Aha, so that's it! I was unaware of the discussion, but of course I know Tom Service's work, and even met him once (briefly), in the BBC studios in London in November 2008. If his article is to be deleted on grounds of non-notability, then I suppose the floodgates will open on other non-notables like Nicholas Kenyon, Paul Griffiths, Andrew Porter, and George Bernard Shaw. I shall have to look into this.—Jerome Kohl (talk) 17:34, 10 January 2018 (UTC)
Thanks - and yes indeed, all those other people whose fame is poorly documented - out with them all, the non-notable wretches! :) I do worry, and wonder if something is a little broken or needs tweaking. Ah well, thanks again and good night. Best wishes DBaK (talk) 23:37, 10 January 2018 (UTC)

Overture on Hebrew Themes[edit]

Could you tell me what sentences need references and I will try to add them? Do you give permission to change the format of the referencing to parenthetical to footnotes like in Lieutenant Kijé (Prokofiev)? Thank you Triplecaña (talk) 12:10, 24 January 2018 (UTC)

I will take a look at the article, which I have not seen now for long enough that I cannot remember anything about citation needs. I see no reason at all to change the referencing style hy would you want to do that? Wouldn't it make just as good sense to change Lieutenant Kijé to use parenthetical formatting?—Jerome Kohl (talk) 16:49, 24 January 2018 (UTC)
I have checked the article, and it looks generally well-referenced. There is one sentence already marked as needing a source ("Overall, his years in America were not as successful as he had hoped"), and this does not look like it is relevant to the article subject at all. I will delete it for this reason. If you think it is relevant, and have a reliable source for it, please feel free to restore it with a citation.—Jerome Kohl (talk) 16:54, 24 January 2018 (UTC)

Happy New Year![edit]

I have some music and images to offer to express that, in case you didn't watch my talk then. Why is this so? - I'd just like to understand better? - Just came across this, and like it. --Gerda Arendt (talk) 08:06, 31 January 2018 (UTC)

Hi, Gerda. I will have to check out your music and images. I'm afraid I have not become one of your Talk-page stalkers. To understand better my edit removing the inbox, consider the immediately previous edit, which added "background = non_performing_personnel". Now, what on earth is that supposed to mean? This is what I was referring to in my edit summary. Quite apart from that, evaluating his "years of activity" is quite problematic. Considering he was publishing books from 1929, giving him a 1942 "start date" (presumably based on his compositional catalogue) seems quite odd. Is he to be regarded exclusively as a composer? If so, why? I agree with you about the Mengelberg article, but why do you especially like it? Because I have never participated in editing it, or in spite of the fact? I noticed it has an inbox, though I did not actually look at it. Is that an attraction?—Jerome Kohl (talk) 03:31, 1 February 2018 (UTC)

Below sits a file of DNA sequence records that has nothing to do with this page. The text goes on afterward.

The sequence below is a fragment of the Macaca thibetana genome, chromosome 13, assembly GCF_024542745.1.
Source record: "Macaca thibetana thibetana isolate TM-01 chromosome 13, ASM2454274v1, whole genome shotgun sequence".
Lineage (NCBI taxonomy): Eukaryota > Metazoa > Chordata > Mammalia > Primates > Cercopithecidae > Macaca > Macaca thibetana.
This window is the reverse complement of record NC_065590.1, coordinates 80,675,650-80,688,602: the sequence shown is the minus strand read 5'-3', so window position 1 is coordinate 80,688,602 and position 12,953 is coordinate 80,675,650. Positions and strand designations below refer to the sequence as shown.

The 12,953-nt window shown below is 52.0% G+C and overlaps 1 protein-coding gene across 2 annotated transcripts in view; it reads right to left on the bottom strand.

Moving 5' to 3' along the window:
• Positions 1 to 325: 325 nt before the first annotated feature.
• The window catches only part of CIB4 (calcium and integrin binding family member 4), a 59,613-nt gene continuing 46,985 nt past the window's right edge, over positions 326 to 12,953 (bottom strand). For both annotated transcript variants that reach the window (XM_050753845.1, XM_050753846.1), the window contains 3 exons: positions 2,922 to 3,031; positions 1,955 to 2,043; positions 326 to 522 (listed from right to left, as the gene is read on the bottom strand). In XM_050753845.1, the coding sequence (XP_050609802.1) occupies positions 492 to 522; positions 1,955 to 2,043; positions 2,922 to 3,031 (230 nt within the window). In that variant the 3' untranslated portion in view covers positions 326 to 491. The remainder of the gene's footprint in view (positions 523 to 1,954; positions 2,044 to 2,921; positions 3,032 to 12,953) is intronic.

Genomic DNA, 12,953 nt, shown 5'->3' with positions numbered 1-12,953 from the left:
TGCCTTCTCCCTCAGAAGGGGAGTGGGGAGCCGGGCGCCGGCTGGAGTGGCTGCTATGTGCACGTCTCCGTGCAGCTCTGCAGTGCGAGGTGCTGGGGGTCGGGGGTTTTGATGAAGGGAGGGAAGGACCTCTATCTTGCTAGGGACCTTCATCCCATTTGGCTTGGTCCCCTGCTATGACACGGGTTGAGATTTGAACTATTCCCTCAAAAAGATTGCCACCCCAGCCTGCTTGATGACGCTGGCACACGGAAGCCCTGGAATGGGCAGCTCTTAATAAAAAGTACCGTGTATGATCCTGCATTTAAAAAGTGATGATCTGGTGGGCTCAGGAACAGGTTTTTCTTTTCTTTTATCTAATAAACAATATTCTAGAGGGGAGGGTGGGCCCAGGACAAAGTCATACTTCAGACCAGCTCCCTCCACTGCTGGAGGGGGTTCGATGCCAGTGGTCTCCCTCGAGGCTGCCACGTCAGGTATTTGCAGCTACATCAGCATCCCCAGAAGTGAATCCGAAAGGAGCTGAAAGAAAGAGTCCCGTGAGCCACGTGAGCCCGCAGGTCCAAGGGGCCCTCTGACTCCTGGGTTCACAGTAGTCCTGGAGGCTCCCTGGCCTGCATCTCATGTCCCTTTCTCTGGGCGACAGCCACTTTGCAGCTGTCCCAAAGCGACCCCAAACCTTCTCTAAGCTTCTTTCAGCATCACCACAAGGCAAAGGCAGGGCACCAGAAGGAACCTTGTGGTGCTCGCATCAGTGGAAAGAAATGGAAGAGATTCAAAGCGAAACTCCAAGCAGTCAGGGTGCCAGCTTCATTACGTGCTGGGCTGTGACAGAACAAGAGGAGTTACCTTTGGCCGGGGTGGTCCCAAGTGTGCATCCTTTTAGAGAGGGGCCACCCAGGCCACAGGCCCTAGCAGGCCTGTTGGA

Thanks for explaining what (at least to me) was not obvious. - Two suggestions: look at Max Reger and tell me what you'd change, - we can change parameters and content, - don't have to remove the whole thing. I try to stay completely away from the topic (of course adding infoboxes to "my" articles, but not interferring with others), and you could do the same ;) --Gerda Arendt (talk) 08:42, 1 February 2018 (UTC)
Forgot two things: I meant just the infobox in the Mengelberg article, not the whole thing, and Seiber's could be repaired by just using {{infobox person}} (which comes without added coloured boxes) instead of the more specific one. I use "person" for all people, and never fill "years active" and "nationality", not even "Alma Mater", - I use "Education" instead. - DYK that back in 2012, I was among those who found an infobox redundant? See Talk:Samuel Barber - It was in that discussion that I was turned around (to: yes, redundant, but on purpose, for us idiots foreigners, vision-impaired, searching for just a bit of information), by the unforgettable comment "Unless, of course, someone wishes to argue that Barber was not a person..." which won my heart. --Gerda Arendt (talk) 09:02, 1 February 2018 (UTC)
The only thing I would change about the Max Reger infobox would be to remove it but, as it is established on that article, I'm not going to waste a lot of time fruitlessly trying to whip up a consensus for its removal. As for the Mengelberg infobox, I barely noticed it was there. Now that I look at it, I don't see any indication that he was a composer, though this activity is mentioned briefly in the article itself. Given that he was a conductor, anyone with the experience of playing in an orchestra might well argue that "Infobox person" is not appropriate, because conductors are not people ;-)—Jerome Kohl (talk) 17:01, 1 February 2018 (UTC)

Disambiguation link notification for February 10[edit]

An automated process has detected that when you recently edited Concerto in E-flat "Dumbarton Oaks", you added a link pointing to the disambiguation page E-flat (check to confirm | fix with Dab solver).

(Opt-out instructions.) --DPL bot (talk) 09:37, 10 February 2018 (UTC)

Symphony No. 4[edit]

Hello and thank you for tuning Symphony No. 4. I'm not a musician and would welcome a second opinion. I made the edit because a report (large page) flagged it as having several missing entries (Harbison, Hill, Honegger, Karetnikov, MacMillan, Rouse, Schnittke, Schuman, Tansman). It also threw up other articles such as Piano Concerto No. 3, which I've just edited. Do you think the revised format works here, or should I keep more closely to what was there before?